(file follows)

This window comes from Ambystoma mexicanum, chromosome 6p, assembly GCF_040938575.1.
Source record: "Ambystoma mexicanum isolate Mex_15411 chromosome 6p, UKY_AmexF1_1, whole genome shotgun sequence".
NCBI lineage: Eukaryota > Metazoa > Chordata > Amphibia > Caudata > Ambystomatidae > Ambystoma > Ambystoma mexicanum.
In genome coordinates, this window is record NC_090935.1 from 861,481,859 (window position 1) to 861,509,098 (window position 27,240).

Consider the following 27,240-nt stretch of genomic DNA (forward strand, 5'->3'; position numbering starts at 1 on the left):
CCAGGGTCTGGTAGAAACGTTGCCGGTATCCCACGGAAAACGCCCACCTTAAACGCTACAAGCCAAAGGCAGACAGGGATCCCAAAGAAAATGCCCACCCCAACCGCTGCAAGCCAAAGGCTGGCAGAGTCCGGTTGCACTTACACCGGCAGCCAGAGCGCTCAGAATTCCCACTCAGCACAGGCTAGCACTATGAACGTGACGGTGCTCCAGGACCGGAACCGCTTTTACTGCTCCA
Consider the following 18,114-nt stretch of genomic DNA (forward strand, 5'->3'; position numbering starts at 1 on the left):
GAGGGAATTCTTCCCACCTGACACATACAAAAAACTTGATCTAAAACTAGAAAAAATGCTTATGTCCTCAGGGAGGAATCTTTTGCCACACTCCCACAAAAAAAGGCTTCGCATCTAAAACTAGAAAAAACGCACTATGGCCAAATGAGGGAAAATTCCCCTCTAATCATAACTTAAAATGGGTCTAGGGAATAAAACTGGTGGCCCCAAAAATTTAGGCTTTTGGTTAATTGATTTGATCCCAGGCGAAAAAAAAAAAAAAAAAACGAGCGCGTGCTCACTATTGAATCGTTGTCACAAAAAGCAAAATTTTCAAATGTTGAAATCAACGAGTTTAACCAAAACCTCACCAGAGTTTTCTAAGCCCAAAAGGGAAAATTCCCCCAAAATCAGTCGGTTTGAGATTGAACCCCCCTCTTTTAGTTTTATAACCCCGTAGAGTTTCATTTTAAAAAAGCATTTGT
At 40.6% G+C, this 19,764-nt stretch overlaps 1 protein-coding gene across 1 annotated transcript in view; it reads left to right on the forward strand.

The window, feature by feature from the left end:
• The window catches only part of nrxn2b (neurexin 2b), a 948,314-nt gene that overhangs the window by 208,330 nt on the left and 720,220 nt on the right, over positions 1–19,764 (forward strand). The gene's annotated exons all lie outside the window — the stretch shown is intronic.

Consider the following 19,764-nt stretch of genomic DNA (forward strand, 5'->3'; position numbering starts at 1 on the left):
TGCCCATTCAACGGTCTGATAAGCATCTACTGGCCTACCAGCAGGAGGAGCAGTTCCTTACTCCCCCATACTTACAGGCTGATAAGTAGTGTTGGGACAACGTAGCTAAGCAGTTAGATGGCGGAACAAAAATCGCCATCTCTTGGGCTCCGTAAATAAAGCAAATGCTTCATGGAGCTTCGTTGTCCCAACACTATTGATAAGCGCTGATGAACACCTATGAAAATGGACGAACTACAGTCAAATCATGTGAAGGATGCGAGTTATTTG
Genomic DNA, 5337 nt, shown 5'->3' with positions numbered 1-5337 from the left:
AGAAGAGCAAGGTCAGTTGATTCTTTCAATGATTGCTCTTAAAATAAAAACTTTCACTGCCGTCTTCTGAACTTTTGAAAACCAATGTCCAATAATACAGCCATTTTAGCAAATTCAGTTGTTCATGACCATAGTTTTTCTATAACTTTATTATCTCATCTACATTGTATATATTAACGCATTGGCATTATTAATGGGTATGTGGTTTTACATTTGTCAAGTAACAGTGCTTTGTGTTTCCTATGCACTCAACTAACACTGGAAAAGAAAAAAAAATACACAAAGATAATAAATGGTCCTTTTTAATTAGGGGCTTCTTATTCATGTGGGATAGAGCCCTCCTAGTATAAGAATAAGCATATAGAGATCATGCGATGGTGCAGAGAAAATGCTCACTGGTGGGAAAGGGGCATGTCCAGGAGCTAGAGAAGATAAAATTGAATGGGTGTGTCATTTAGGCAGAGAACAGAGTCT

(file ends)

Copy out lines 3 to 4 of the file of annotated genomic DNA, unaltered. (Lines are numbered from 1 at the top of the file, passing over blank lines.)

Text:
NCBI lineage: Eukaryota > Metazoa > Chordata > Amphibia > Caudata > Ambystomatidae > Ambystoma > Ambystoma mexicanum.
In genome coordinates, this window is record NC_090935.1 from 861,481,859 (window position 1) to 861,509,098 (window position 27,240).